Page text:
During this quarter over 23500 seedlings were distributed consisting of over 9700 nitrogen-fixing trees that put nutrients back into the soil, 70 agroforestry trees, nearly 1400 fruit-bearing trees and over 12,400 multi-purpose trees. These seedlings were propagated by seed collected in the region and grown in our OCP nurseries in each of the 5 areas. These sites are monitored by our knowledgable agronomes. In addition to providing seedlings to 870 farmers, OCP staff also distributed much-needed supplementary tools to plant the trees in each area. They donated 38 machetes, 21 hoes and more in order to mend the soil and plant the trees. 

By providing these seedlings and tools to the local people, there have been no incursions by farming into critical okapi habitat. This is a testament to the success of the program which provides a direct need for the communities and, in turn, reduces their impact on the surrounding forest.

This longstanding and successful program is only possible with the support of wonderful donors like you! We thank you for your continued support - especially working in such a difficult corner of the world for an animal that is rarely seen. 

Nursery in Mambasa
Nursery in Mambasa
Garden in Mambasa
Garden in Mambasa

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Jul 26, 2019

Removal of Illegal Mines Curbs Bushmeat Poaching

Confiscated guns and ivory
Confiscated guns and ivory

In the first quarter of 2019, an average of 122 ICCN rangers were out working hard in the Okapi Wildlife Reserve (OWR). During this time, they walked a total of 146 patrols and covered a total over 4800 km. They trudged through the dense, thick forest and crossed rivers to cover about 19% of the Reserve. During their patrols, the rangers observed a total of 14 different wildlife species. Some of the fauna they observed were: 6 Okapis, 13 Chimpanzees, 76 Red-tailed monkeys and 15 Grey Parrots, 14 baboons, 1 Buffalo and 15 Black-casqued Hornbills. They also observed Elephant dung piles and footprints in the area.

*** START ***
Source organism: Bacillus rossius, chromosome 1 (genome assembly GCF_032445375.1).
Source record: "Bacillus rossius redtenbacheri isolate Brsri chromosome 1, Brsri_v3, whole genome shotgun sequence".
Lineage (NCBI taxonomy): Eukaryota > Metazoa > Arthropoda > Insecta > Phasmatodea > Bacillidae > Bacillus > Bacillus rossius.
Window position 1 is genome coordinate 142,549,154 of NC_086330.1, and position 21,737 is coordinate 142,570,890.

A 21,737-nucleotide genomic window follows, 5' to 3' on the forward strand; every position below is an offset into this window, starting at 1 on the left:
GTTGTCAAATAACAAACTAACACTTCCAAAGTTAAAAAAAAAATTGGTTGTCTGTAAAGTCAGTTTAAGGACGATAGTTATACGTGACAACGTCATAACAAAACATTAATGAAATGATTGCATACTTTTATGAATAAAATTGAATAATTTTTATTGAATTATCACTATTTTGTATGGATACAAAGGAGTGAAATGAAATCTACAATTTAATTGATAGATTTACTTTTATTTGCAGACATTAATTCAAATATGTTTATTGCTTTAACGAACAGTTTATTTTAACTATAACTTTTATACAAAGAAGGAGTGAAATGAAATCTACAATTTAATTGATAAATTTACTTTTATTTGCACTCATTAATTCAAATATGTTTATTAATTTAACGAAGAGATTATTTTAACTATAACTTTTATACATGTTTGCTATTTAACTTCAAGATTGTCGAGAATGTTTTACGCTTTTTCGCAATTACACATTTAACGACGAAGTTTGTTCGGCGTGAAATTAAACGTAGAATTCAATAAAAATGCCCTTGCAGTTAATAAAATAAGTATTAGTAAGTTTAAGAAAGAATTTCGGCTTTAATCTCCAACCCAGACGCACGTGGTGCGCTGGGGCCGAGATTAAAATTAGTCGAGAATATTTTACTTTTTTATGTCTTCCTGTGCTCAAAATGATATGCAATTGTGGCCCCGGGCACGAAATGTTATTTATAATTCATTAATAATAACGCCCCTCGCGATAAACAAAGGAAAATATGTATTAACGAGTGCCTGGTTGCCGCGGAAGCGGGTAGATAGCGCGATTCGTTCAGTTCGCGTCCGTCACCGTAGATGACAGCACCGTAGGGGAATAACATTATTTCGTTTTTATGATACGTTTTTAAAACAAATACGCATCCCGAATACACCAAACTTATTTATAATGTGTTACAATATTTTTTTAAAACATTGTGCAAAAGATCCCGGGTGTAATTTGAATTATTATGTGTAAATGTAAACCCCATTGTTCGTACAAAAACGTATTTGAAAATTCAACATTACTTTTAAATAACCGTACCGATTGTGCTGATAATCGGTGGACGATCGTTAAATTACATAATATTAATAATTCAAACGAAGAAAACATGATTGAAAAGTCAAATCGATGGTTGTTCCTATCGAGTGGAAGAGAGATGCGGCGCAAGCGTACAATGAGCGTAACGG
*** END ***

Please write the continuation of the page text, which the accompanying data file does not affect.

The rangers patrol the reserve looking for illegal mining, poaching and logging activities. During the first quarter of 2019, illegal mining was at the top of the list with 357 miners removed from the area. Miners on their first offense are peacefully removed from the Reserve and they are educated on how gold mining is illegal in Reserve. If it is a miner's second offense, they are arrested. They found a total of 26 abandoned mining camps and another 30 camps were still in use. Illegal mining cases were followed by 100 cases of poaching with snares, 8-armed poaching cases and 8 cases of illegal logging. The use of snares was a common observation in almost all areas checked by rangers. There were 2678 nylon snares found and 139 mental snares. When snares were found they were either dismantled or collected.  There was a total of 38 arrest made on illegal people in the reserve and 151 people were transferred to justice. During patrols, there were a total of 15 types of confiscated items. Including 249 spades, 99 rounds of ammunition, 10 guns, and 36 machetes.

Illegal gold mine from aerial survey
Illegal gold mine from aerial survey